CAB facing multi-faceted erroneous allegations
(Syndicated story. Not edited by The Quint.)
New Delhi, Dec 11 (IANS) The Citizenship (Amendment) Bill (CAB) brought in by the Modi government is being targeted for fear mongering and causing disruptions in several places, partly due to the myths and misconceptions associated with it.
The Citizenship (Amendment) Bill, 2019, (CAB) aims at reducing naturalisation period from 11 years to 5 years for the persecuted religious minorities from Pakistan, Afghanistan and Bangladesh who seek refuge in India.
From violating the Constitution to being discriminatory, CAB has faced multi-faceted criticism.
Article 14 of the Constitution makes provision for "reasonable classification" wherein the principle of equality is relaxed. Therefore, the principle of affirmative action or positive discrimination is possible if the criteria for classification is reasonable.
Experts say the persecuted minorities from these three nations form a reasonable classification, since all have faced systematic attacks, persecution and communal violence due to their presence in Islamic nations.
On the charge that the Bill is anti-Muslim, experts say that Indian Muslims are in no way affected by this amendment. They are and will continue to enjoy all the benefits as legitimate Indian citizens. The Bill deals with refugees who are foreign citizens.
India does accept refugees who are Muslim. The process takes place under other acts like Foreigners Act, 1946, and the appropriate bodies are given powers to decide on the status of granting citizenship.
The US Commission for International Religious Freedom (USCIRF) has commented adversely on the Bill, further adding to the criticisms. The Ministry of External Affairs has clearly stated that such comments from USCIRF is neither accurate, nor warranted, given that its past record is filled with comments on India's religious freedom.
There are also apprehensions that Northeast India stands to suffer due to the influx of non-local refugees.
CAB has a specific provision which excludes autonomous tribal regions under the Sixth Schedule. This means the areas in Assam, Meghalaya, Tripura and Mizoram would be excluded.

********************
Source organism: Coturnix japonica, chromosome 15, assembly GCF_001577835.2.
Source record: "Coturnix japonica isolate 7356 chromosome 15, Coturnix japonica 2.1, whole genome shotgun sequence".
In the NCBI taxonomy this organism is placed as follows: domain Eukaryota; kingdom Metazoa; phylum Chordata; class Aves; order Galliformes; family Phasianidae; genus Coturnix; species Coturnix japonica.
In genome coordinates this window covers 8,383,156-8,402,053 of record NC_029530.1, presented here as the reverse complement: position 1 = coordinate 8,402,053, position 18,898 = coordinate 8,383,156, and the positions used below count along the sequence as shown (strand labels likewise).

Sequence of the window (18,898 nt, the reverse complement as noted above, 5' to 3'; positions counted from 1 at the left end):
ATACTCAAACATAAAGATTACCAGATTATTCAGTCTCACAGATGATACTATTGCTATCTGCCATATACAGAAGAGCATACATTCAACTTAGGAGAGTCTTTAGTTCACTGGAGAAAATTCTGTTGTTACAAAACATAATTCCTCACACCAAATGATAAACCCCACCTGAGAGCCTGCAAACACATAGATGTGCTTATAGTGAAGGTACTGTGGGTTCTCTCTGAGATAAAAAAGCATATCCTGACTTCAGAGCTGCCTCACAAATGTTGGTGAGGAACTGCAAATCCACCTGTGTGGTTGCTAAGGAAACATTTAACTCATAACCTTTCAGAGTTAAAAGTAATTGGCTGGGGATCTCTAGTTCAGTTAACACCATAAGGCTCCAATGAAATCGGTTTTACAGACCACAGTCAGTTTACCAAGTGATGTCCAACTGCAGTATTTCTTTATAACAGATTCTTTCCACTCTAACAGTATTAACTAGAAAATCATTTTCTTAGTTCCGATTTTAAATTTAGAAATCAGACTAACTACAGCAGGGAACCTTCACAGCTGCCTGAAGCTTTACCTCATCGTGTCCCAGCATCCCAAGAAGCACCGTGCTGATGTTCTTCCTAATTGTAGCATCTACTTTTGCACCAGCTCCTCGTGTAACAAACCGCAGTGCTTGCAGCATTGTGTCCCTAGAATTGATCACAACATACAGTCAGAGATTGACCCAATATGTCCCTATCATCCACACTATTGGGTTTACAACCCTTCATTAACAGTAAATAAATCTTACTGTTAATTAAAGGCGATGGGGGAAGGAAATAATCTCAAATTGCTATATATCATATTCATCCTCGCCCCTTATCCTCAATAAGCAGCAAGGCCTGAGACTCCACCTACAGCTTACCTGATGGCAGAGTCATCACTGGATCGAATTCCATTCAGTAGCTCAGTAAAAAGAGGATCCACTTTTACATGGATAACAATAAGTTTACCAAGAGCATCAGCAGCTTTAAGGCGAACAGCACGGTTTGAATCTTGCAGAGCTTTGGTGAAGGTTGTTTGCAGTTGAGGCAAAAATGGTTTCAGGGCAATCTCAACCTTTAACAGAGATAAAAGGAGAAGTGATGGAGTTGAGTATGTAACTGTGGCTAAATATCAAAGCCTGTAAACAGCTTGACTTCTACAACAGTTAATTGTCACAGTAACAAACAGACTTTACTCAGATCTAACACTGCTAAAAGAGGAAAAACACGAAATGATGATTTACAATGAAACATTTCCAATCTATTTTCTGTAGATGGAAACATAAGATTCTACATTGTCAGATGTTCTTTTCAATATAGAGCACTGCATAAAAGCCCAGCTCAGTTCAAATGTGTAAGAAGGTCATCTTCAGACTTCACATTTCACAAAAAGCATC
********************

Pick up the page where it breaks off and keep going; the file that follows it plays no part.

Also, states with an Inner Line Permit are excluded. Inner Line Permit is required for entire states of Arunachal Pradesh, Nagaland and Mizoram. Thus, persecuted refugees won't be settled here.
Criticism has been levelled that the Parliament doesn't have powers to decide on the issue of citizenship. On the contrary, it has been pointed out that the erroneous assumption is that it is the Constitution that decides on citizenship and the Parliament has no power on the issue.
Article 11 of the Constitution says, "Parliament to regulate the right of citizenship by law. Nothing in the foregoing provisions of this Part shall derogate from the power of Parliament to make any provision with respect to the acquisition and termination of citizenship and all other matters relating to citizenship."
Citizenship is a dynamic issue and the changing nature of the world requires a dynamic citizenship policy.
"Can a Constitution framed in 1949 have that much foresight to deal with issues of 21st century," experts asked.
The power is left to the Parliament since it is easy to introduce amendments with a simple majority.
Some critics and Opposition MPs have said that CAB is furthering the Two Nation Theory that divided India. On the contrary, CAB protects the victims of the Two Nation Theory.
The religious minorities were left behind in declared Islamic nations with nowhere to go, experts point out that they are the real victims of the hatred caused by Two Nation Theory.
Experts say that it was the Congress that accepted Partition and by implication, the Two Nation Theory, which created such cruel conditions for religious minorities.
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(This story was auto-published from a syndicated feed. No part of the story has been edited by The Quint.)